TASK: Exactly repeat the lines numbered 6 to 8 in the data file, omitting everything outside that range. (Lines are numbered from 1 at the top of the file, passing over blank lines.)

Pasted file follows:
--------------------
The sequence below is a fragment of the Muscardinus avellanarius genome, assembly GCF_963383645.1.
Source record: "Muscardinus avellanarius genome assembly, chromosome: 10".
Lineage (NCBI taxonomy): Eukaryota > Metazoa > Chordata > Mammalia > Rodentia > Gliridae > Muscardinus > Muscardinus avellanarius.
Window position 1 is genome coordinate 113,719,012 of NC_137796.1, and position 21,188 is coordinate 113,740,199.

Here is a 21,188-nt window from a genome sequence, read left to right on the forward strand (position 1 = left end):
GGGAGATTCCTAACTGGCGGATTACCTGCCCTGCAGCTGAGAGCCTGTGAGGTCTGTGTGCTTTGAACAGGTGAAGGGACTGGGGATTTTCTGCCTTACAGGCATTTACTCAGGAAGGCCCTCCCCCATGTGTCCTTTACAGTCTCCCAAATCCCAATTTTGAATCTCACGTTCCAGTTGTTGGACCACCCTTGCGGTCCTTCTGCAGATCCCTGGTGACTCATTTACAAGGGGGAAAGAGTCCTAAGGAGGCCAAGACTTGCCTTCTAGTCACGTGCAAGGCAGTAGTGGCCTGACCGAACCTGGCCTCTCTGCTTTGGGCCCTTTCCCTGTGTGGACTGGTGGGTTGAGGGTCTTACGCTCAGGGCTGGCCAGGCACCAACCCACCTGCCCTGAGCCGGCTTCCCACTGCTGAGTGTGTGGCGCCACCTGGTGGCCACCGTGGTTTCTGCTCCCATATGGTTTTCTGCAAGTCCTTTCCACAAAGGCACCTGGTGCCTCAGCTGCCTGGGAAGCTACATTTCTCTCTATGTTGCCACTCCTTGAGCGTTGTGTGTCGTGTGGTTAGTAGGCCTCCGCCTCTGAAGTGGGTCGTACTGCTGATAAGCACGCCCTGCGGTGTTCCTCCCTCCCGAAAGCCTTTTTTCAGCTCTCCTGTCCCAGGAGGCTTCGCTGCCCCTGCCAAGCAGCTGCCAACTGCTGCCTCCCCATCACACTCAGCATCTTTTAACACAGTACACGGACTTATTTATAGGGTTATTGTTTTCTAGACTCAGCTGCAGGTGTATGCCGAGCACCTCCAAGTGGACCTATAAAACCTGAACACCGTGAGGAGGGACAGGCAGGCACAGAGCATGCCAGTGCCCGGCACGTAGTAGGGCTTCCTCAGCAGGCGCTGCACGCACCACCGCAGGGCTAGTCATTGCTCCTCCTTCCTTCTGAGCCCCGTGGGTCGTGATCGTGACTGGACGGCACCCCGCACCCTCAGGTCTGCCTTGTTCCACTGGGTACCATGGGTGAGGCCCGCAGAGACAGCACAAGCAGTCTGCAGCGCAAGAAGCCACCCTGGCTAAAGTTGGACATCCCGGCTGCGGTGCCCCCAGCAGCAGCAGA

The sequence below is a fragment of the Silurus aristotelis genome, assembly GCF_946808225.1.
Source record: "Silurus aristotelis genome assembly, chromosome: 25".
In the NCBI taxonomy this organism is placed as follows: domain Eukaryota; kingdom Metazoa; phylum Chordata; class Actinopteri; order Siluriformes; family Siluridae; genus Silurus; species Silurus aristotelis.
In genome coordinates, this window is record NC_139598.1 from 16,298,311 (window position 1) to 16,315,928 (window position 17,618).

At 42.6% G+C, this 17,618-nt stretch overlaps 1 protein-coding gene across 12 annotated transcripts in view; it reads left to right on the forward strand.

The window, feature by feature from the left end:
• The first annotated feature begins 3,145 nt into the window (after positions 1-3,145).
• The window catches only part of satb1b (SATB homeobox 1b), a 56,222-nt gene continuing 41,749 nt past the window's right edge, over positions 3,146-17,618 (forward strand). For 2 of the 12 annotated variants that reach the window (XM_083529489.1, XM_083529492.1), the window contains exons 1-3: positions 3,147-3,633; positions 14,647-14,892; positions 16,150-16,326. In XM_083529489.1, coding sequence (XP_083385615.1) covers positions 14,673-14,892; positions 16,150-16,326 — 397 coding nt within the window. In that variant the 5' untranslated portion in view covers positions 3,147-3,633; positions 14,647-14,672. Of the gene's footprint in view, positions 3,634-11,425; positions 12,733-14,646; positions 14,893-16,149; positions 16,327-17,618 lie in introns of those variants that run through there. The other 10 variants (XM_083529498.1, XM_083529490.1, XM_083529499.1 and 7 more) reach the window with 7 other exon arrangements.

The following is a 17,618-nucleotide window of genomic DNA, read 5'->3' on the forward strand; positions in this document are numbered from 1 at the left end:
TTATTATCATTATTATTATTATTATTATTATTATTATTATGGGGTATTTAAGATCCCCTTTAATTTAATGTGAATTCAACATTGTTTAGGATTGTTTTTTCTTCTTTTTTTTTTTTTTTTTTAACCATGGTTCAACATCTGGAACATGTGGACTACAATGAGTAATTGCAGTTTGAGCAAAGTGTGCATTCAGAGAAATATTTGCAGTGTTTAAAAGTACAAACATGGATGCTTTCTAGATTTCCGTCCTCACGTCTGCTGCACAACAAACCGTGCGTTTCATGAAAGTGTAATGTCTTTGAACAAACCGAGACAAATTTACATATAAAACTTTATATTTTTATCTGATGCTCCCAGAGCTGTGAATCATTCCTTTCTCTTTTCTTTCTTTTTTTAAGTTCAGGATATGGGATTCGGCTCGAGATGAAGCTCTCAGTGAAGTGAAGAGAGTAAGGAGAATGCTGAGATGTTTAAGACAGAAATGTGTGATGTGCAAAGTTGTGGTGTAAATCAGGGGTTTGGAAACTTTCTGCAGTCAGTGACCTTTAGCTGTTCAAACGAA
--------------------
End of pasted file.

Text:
GGGAGATTCCTAACTGGCGGATTACCTGCCCTGCAGCTGAGAGCCTGTGAGGTCTGTGTGCTTTGAACAGGTGAAGGGACTGGGGATTTTCTGCCTTACAGGCATTTACTCAGGAAGGCCCTCCCCCATGTGTCCTTTACAGTCTCCCAAATCCCAATTTTGAATCTCACGTTCCAGTTGTTGGACCACCCTTGCGGTCCTTCTGCAGATCCCTGGTGACTCATTTACAAGGGGGAAAGAGTCCTAAGGAGGCCAAGACTTGCCTTCTAGTCACGTGCAAGGCAGTAGTGGCCTGACCGAACCTGGCCTCTCTGCTTTGGGCCCTTTCCCTGTGTGGACTGGTGGGTTGAGGGTCTTACGCTCAGGGCTGGCCAGGCACCAACCCACCTGCCCTGAGCCGGCTTCCCACTGCTGAGTGTGTGGCGCCACCTGGTGGCCACCGTGGTTTCTGCTCCCATATGGTTTTCTGCAAGTCCTTTCCACAAAGGCACCTGGTGCCTCAGCTGCCTGGGAAGCTACATTTCTCTCTATGTTGCCACTCCTTGAGCGTTGTGTGTCGTGTGGTTAGTAGGCCTCCGCCTCTGAAGTGGGTCGTACTGCTGATAAGCACGCCCTGCGGTGTTCCTCCCTCCCGAAAGCCTTTTTTCAGCTCTCCTGTCCCAGGAGGCTTCGCTGCCCCTGCCAAGCAGCTGCCAACTGCTGCCTCCCCATCACACTCAGCATCTTTTAACACAGTACACGGACTTATTTATAGGGTTATTGTTTTCTAGACTCAGCTGCAGGTGTATGCCGAGCACCTCCAAGTGGACCTATAAAACCTGAACACCGTGAGGAGGGACAGGCAGGCACAGAGCATGCCAGTGCCCGGCACGTAGTAGGGCTTCCTCAGCAGGCGCTGCACGCACCACCGCAGGGCTAGTCATTGCTCCTCCTTCCTTCTGAGCCCCGTGGGTCGTGATCGTGACTGGACGGCACCCCGCACCCTCAGGTCTGCCTTGTTCCACTGGGTACCATGGGTGAGGCCCGCAGAGACAGCACAAGCAGTCTGCAGCGCAAGAAGCCACCCTGGCTAAAGTTGGACATCCCGGCTGCGGTGCCCCCAGCAGCAGCAGA

The sequence below is a fragment of the Silurus aristotelis genome, assembly GCF_946808225.1.
Source record: "Silurus aristotelis genome assembly, chromosome: 25".